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E. coli Voltmeters

Casey McDonald, M.S.

Using a fluorescent voltage-indicating protein, researchers can now measure the electrical potential difference in bacteria cells.

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Harvard researchers have engineered a genetically encoded voltage-indicating protein to measure the membrane potential (Vm) of bacteria cells, introducing a tool to explore the relatively new field of bacterial electrophysiology.

By reversing the function the light-driven protein pump called green-light absorbing proteorhodopsin (GPR), Harvard associate professor Adam Cohen and his team engineered a proteorhodopsin optical proton sensor (PROPS) that lights up in response to electrical activity within Escherichia coli cells.

Harvard researchers have engineered a genetically encoded voltage-indicating protein to measure the membrane potential (Vm) of bacteria cells. Source: Science

“Instead of using light to generate electricity, maybe we could use the electricity in the cell, use the membrane potential, to generate an optical signal that we could detect,” said Cohen.

The optical signal from PROPS however is very dim, about 1000 times dimmer than GFP and undetectable with conventional epifluorescence microscopes. Therefore the group adapted a single-molecule fluorescence microscopy system to detect the signal. The system consisted of an inverted microscope, an intense laser designed for wide-field illumination, a high NA objective, a good filter set, and a very sensitive camera.

When viewed under their adapted microscope, Cohen and colleagues saw the engineered E. coli cells blinking, in apparently random patterns of intensity and periodicity.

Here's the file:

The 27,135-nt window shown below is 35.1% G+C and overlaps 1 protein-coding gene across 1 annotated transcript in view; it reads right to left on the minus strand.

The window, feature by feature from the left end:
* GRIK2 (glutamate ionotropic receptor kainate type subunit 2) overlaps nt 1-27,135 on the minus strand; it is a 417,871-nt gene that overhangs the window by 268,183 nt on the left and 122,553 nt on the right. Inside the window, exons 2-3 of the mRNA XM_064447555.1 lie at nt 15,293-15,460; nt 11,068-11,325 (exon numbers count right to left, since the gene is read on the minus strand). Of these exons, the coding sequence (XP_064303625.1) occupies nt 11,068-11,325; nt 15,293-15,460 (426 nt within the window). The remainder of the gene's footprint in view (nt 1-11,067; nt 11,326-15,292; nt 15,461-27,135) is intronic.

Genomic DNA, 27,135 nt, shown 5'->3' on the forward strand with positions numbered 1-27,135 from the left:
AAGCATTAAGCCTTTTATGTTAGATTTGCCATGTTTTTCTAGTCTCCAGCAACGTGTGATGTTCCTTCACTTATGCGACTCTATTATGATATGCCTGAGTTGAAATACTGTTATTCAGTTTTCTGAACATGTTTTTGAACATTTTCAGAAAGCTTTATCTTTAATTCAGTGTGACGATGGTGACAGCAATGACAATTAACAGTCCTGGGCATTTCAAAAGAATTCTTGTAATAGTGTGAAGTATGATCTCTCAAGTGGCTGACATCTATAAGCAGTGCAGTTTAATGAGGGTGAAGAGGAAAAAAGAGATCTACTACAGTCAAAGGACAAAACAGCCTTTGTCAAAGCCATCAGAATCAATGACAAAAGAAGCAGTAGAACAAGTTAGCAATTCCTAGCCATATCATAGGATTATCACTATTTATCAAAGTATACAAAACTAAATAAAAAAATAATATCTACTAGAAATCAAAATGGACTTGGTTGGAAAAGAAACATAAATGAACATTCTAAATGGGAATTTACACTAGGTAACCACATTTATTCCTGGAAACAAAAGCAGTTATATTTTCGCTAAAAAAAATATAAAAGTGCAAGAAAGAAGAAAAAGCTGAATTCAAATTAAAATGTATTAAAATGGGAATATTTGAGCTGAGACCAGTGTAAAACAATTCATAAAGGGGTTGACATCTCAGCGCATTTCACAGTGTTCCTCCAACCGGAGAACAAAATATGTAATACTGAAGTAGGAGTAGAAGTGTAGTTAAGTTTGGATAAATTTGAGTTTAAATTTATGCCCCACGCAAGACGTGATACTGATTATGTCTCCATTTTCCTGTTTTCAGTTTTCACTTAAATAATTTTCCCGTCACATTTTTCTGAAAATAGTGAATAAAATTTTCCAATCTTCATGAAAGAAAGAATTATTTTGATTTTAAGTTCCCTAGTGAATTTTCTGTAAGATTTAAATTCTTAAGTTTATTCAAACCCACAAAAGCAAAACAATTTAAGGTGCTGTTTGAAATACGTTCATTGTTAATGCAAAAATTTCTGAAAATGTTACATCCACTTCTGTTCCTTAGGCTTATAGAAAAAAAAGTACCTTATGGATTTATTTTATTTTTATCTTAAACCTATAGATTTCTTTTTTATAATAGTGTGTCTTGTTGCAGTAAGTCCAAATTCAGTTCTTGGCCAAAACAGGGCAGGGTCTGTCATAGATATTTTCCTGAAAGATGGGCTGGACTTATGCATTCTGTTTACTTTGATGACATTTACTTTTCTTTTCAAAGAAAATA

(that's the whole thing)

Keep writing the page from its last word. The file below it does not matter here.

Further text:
“The mysterious sudden spontaneous drops in such a fundamental bioenergetic parameter indicate that there is a very important aspect of bacterial physiology that has not previously been recognized,” says John Spudich, director of The Center for Membrane Biology at the University of Texas Medical School who studies photosensory receptors.

Before introducing their voltage-indicating protein, Cohen and his group needed to confirm that the PROPS was actually detecting the cells’ Vm. “We had an unknown sensor, and we were looking at an unknown biological phenomenon,” said Cohen. In an experiment designed to indirectly calibrate PROPS, individual bacteria cells were tethered to a coverslip by their flagellum. Torquing cells, powered by the protonmotive force, were observed to slow their rotation in correlation to changing brightness.

Because of the extremely small scale and the presence of the cell wall, traditional methods of electrophysiology such as patch clamping are not applicable to bacteria. Attempts to measure bacterial Vm via patch clamping requires degrading the cell wall and ballooning the cells into spheroplasts, steps that disrupt the cell’s functions.

The study suggests that the probe could be used to study the electrical regulation of efflux machinery, a common pathway of microbial resistance. “Blinking was correlated with efflux of a positively charged dye molecule,” Cohen said. “Every time the cells blinked, the level of the dye would drop precipitously.”

Now, Cohen’s group plans to screen knockout E. coli strains for altered blinking behaviors to determine the functions of various proteins and their role in Vm. “When we measure voltage, we’re measuring the aggregate effect of large number of proteins,” said Cohen.

The paper, “Spiking in Escherichia coli probed with a fluorescent voltage-indicating protein,” was published in the 15 July 2011 issue of Science.